Stan Lee – the man behind Spider-Man, Iron Man, the X-Men, and many more has passed away at the age of 95. He was the comic book icon who created the Marvel Universe, beginning in 1961, that we all admire. TMZ reports that after a year of declining health, including a bout of pneumonia, Lee died in an L.A. hospital. Lee created some of the most iconic superhero characters of all time, including The Incredible Hulk, and Black Panther, along with the Avengers.
The Marvel Cinematic Universe – a multi-billion dollar firm franchise, which includes roughly 20 movies and the massive Avengers series, has become the most powerful force in Hollywood – thanks to Lee. Since the revitalization of the characters in 2010 with Iron Man, Lee’s characters landed some of the highest grossing movies of all time. In 2012, he told Esquire that his favorite part of his long legacy was seeing characters he put on paper in the ’60s become living breathing people in the movies.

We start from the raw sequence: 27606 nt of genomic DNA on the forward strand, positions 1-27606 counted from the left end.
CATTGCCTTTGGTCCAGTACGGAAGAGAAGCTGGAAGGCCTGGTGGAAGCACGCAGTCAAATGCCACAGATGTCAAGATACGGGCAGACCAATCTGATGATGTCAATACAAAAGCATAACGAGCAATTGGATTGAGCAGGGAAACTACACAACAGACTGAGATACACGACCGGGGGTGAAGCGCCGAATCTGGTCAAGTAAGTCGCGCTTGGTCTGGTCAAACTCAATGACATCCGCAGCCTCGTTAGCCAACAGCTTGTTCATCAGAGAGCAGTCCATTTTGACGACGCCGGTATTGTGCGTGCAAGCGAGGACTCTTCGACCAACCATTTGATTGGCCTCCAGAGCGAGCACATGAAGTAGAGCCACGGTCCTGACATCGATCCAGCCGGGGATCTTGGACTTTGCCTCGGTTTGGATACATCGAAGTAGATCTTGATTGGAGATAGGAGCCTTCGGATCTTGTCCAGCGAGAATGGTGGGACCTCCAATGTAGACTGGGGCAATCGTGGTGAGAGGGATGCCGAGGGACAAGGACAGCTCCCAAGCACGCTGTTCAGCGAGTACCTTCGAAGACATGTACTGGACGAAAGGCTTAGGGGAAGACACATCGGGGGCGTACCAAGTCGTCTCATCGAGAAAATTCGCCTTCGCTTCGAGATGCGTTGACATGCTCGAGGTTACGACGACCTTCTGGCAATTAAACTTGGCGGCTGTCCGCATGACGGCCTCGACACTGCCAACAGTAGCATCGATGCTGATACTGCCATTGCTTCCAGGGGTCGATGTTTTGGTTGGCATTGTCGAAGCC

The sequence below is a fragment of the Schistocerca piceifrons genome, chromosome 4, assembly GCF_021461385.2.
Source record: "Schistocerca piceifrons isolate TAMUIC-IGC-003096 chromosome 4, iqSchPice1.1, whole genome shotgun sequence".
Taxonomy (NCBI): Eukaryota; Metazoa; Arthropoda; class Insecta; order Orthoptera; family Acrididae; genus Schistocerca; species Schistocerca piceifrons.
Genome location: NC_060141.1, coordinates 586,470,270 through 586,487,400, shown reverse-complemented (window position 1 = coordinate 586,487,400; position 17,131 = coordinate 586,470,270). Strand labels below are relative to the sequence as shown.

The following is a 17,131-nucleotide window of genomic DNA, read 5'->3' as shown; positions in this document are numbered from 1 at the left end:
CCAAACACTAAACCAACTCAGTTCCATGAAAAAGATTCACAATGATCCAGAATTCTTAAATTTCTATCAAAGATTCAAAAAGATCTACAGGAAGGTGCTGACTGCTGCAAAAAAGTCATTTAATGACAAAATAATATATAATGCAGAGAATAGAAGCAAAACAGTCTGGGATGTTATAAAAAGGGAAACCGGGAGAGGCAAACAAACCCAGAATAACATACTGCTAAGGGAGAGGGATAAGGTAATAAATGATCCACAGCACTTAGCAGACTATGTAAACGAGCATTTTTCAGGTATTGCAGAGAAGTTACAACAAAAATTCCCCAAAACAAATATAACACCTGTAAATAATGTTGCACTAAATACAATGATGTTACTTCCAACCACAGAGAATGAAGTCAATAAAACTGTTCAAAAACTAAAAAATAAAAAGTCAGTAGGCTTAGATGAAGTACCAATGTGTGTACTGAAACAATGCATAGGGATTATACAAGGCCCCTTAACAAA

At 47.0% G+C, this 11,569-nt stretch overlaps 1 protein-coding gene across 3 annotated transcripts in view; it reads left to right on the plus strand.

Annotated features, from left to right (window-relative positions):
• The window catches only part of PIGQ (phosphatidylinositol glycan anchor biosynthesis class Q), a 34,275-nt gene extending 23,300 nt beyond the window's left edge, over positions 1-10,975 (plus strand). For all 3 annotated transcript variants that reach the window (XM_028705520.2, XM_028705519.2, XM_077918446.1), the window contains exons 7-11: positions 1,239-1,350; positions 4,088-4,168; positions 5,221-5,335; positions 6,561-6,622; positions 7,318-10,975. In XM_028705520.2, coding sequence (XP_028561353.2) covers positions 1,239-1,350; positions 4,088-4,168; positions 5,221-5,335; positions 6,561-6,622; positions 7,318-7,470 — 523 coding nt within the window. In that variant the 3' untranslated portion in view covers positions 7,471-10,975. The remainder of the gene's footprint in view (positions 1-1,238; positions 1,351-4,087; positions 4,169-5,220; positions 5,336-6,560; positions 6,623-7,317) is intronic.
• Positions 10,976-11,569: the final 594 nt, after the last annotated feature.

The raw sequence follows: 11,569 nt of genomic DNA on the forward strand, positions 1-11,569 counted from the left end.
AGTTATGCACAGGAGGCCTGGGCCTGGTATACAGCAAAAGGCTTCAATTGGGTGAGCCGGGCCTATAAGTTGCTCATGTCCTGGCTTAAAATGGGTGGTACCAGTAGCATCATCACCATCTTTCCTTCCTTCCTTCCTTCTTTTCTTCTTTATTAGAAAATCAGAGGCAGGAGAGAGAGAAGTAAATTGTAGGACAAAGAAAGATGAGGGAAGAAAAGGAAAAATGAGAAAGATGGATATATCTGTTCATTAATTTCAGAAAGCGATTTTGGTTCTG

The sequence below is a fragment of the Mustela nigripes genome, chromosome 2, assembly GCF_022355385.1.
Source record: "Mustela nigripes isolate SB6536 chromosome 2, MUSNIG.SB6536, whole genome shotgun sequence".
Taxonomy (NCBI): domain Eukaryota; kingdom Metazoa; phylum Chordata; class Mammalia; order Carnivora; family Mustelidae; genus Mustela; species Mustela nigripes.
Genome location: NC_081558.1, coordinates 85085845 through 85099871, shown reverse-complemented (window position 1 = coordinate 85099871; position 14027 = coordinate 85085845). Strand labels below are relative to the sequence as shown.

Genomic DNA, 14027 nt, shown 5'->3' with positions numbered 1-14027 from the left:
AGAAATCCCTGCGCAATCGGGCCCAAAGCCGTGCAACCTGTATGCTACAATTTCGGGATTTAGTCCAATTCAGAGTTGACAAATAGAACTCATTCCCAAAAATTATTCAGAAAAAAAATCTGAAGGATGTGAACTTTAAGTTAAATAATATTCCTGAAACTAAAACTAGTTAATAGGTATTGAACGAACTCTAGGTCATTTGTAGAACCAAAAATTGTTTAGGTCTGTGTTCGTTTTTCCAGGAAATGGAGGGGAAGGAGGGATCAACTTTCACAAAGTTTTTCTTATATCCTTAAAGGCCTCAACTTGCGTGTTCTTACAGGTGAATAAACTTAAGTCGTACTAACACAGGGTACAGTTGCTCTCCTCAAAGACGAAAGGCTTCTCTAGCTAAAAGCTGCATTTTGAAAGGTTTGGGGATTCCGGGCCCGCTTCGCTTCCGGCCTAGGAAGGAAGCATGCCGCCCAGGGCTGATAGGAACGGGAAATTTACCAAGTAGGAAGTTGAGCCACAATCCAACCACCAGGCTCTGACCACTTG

“When you can sit down with a plain sheet of paper in front of you and make some notes, and, little by little, you see it take shape and become a concept for a movie or a TV show. That’s a real thrill,” Lee told Esquire. “You watch it go from notes on a paper to a meeting with writers and directors and actors. I can’t think of anything that’s more exciting.”
Stan Lee grew up during the Great Depression, being born in Manhattan in 1922, where he would write to pass time, which led to a great American success stories. Lee turned his passion for imagination into what Esquire calls “one of the two most iconic comic book publishers of all time,” in addition to some of the most beloved characters on print or film.
“The most important thing in those days was the cover. All these books were on the newsstand, and you had to hope your cover would compel somebody to buy the book. And everything depended on the name,” he told Inc in 2009. “A character like Hurricane was a guy who ran very fast. Later on, when I was looking for new superheroes, it occurred to me that somebody crawling on walls would be interesting. I thought, Mosquito Man? It didn’t sound very glamorous. Fly Man? I went down the list and came to Spider-Man. That was it.”